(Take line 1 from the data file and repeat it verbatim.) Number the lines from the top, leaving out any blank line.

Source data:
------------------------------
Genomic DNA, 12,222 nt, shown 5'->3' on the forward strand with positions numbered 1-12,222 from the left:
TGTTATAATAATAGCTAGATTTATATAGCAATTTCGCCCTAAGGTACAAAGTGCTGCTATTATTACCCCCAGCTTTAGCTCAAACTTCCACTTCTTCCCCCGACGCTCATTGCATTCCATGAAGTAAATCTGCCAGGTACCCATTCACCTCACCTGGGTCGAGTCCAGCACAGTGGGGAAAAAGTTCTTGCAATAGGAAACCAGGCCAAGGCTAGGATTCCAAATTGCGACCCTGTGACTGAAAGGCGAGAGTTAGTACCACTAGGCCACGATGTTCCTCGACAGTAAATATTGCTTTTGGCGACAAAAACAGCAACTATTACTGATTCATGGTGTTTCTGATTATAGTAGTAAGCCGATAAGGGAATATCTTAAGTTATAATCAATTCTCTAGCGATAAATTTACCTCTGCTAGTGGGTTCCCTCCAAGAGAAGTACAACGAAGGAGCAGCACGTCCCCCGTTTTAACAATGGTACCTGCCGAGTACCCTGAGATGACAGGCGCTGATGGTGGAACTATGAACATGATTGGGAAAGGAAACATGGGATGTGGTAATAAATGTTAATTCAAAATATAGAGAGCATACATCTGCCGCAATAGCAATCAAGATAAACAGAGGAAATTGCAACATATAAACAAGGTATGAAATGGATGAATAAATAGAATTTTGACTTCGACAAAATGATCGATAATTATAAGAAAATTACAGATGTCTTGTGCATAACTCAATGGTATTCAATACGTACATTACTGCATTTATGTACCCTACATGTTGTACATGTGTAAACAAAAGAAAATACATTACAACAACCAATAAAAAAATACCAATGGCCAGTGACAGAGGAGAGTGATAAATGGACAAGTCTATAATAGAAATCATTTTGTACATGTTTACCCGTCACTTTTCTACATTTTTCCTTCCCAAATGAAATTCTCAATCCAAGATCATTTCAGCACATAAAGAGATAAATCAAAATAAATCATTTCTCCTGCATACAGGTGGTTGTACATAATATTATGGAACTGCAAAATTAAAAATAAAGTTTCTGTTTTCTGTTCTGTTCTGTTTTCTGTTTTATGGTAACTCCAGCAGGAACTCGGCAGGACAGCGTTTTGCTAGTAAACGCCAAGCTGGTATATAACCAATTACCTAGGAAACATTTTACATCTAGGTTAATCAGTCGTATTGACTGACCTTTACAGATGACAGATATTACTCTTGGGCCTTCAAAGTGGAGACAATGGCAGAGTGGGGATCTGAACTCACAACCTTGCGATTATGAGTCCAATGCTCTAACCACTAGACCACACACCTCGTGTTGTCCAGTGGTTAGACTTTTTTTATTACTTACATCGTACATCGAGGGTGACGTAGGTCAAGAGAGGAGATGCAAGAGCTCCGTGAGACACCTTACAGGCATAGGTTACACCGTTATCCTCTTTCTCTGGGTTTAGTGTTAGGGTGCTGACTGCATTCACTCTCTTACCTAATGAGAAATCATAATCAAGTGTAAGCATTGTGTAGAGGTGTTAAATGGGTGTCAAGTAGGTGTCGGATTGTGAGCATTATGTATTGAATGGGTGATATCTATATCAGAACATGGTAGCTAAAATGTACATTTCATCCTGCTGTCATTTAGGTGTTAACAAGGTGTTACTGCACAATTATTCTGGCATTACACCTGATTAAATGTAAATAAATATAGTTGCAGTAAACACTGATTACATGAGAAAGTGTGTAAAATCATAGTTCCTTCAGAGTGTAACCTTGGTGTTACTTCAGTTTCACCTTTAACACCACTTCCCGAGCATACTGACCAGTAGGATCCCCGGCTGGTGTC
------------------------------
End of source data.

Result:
Genomic DNA, 12,222 nt, shown 5'->3' on the forward strand with positions numbered 1-12,222 from the left: